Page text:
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Majority of millennials would consider a ‘group mortgage’

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Buying with friends is a smart way for aspiring first-time buyers to get on the ladder
Majority of millennials would consider a ‘group mortgage’

The majority (60%) of millennials said they would consider taking out a mortgage with family or friends if it meant they could get their foot on the property ladder, according to M&S Bank.

The lender discovered that over half of young people (54%) have less than £1,000 saved for a deposit, but taking out a group mortgage means they can pool deposits as well as sharing monthly repayments.

This is important when you consider that two-thirds of millennials reckon it is trying to save up a big enough deposit that is holding them back from buying.

But, if you are considering buying with a group, how do you know if someone would make a good housemate and mortgagemate?

Top housemate qualities

Reliability is key for millennials who said the most important quality in a housemate was someone that will pay the bills on time. This was true for more women (65%) than men (47%).

Almost half (43%) of women aged 18-30 said they’d need a housemate who is up for the occasional indulgence, perhaps with the odd takeaway or two. That’s ten percent more than men (33%).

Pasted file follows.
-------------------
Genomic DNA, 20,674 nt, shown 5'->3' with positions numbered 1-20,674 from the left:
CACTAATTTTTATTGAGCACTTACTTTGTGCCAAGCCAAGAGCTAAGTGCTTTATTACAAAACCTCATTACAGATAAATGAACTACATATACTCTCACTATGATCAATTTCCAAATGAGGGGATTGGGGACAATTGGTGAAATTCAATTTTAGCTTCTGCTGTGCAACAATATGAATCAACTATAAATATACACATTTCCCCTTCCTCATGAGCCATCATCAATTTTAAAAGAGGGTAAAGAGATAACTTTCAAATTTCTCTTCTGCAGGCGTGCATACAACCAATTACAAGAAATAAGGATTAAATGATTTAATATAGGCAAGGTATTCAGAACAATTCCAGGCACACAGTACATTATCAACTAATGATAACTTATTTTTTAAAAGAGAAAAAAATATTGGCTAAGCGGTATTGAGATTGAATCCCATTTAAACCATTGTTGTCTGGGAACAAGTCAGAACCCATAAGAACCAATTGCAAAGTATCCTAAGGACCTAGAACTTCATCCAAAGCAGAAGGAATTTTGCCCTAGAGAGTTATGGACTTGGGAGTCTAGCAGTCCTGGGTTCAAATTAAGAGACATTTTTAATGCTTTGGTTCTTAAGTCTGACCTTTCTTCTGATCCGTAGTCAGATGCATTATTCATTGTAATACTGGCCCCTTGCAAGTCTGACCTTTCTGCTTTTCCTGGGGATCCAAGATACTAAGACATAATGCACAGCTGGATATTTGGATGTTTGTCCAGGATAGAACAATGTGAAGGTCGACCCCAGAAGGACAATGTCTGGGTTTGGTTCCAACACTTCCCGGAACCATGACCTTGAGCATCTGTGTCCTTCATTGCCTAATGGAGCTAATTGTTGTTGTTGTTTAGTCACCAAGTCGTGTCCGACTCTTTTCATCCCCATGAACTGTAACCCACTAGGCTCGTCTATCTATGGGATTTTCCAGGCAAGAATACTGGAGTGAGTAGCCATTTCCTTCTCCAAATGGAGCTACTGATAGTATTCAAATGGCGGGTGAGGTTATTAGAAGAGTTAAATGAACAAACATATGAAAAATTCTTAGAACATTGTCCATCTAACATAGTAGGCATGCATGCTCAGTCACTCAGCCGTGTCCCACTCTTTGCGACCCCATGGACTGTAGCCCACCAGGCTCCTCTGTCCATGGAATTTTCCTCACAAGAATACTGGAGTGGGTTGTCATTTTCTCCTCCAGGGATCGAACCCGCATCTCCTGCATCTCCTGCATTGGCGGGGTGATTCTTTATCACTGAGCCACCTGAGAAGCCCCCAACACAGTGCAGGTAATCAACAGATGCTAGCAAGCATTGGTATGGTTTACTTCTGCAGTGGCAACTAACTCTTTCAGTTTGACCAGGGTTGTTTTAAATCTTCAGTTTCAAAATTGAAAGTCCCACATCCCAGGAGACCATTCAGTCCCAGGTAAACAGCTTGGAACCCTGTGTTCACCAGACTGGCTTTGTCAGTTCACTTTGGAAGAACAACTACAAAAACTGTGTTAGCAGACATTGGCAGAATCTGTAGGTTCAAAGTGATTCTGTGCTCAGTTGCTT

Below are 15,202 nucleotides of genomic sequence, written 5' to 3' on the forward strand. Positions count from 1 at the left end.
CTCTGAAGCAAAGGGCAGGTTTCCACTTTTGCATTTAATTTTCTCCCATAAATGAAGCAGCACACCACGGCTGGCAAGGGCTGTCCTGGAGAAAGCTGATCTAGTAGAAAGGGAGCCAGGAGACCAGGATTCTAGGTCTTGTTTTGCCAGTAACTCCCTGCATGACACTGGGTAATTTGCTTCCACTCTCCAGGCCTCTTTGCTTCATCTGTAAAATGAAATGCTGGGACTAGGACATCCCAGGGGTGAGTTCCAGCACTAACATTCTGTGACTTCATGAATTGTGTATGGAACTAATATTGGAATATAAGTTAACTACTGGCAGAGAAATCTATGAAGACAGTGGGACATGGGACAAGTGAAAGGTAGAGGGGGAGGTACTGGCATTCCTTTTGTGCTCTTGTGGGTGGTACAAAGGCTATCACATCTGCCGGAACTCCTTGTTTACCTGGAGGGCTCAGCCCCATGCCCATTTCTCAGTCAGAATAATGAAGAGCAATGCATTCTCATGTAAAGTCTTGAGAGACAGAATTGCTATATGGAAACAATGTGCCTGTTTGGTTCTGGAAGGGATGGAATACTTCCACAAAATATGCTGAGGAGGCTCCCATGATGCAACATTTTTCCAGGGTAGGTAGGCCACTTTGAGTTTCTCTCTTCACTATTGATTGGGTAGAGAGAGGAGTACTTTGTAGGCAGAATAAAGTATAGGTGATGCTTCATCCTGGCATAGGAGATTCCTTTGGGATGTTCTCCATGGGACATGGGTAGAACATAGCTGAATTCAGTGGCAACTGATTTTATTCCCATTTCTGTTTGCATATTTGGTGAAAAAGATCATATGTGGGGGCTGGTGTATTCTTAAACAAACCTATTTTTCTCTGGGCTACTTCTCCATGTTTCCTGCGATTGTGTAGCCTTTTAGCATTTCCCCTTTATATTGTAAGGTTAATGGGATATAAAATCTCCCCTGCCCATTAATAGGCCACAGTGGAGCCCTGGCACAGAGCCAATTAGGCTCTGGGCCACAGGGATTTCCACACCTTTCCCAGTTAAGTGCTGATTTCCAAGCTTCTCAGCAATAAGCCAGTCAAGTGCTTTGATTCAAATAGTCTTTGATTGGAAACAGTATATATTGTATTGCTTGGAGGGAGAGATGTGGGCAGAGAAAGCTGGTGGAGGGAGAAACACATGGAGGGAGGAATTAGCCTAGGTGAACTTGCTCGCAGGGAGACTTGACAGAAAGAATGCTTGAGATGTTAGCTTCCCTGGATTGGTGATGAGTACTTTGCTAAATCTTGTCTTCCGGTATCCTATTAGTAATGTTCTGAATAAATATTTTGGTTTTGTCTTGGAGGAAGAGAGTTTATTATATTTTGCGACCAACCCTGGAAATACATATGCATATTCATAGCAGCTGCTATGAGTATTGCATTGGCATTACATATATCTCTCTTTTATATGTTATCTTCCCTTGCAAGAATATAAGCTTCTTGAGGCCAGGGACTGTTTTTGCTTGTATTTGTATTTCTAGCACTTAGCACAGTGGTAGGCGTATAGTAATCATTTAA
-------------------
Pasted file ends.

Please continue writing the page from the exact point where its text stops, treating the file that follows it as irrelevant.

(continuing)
And more than half (56%) of women aged 18-30 said clean and tidy housemates are a must. By comparison, only 43% of millennials males said this was an important housemate trait.

M&S Bank’s head of product, Paul Stokes, said: “You can take out a mortgage with up to four people, which could be friends, siblings or other family members, a partner, colleagues or other like-minded professionals. The key thing is that you get on and have discussed every aspect of the arrangement in full.”

The lender cautions those buying together to talk deposits early on. You’ll need to decide as a group how much each person can and will contribute to the deposit, and then how the monthly repayments will be split (what you pay each month towards the mortgage), and how the equity (or ownership) of the property will be split.

You also need to discuss your plan when it’s time for someone to move on, explains Stokes: “Nothing is forever, circumstances change, and it’s inevitable that someone in the group will want to move on at some point. But, just as you would when signing a lease agreement for a number of years, it’s important to discuss up front what you would do in these circumstances.

“There are a number of options depending on your circumstances, but the key thing is to have these open conversations upfront, which is why it’s really important to select mortgage-mates you can have honest and frank discussions with.”

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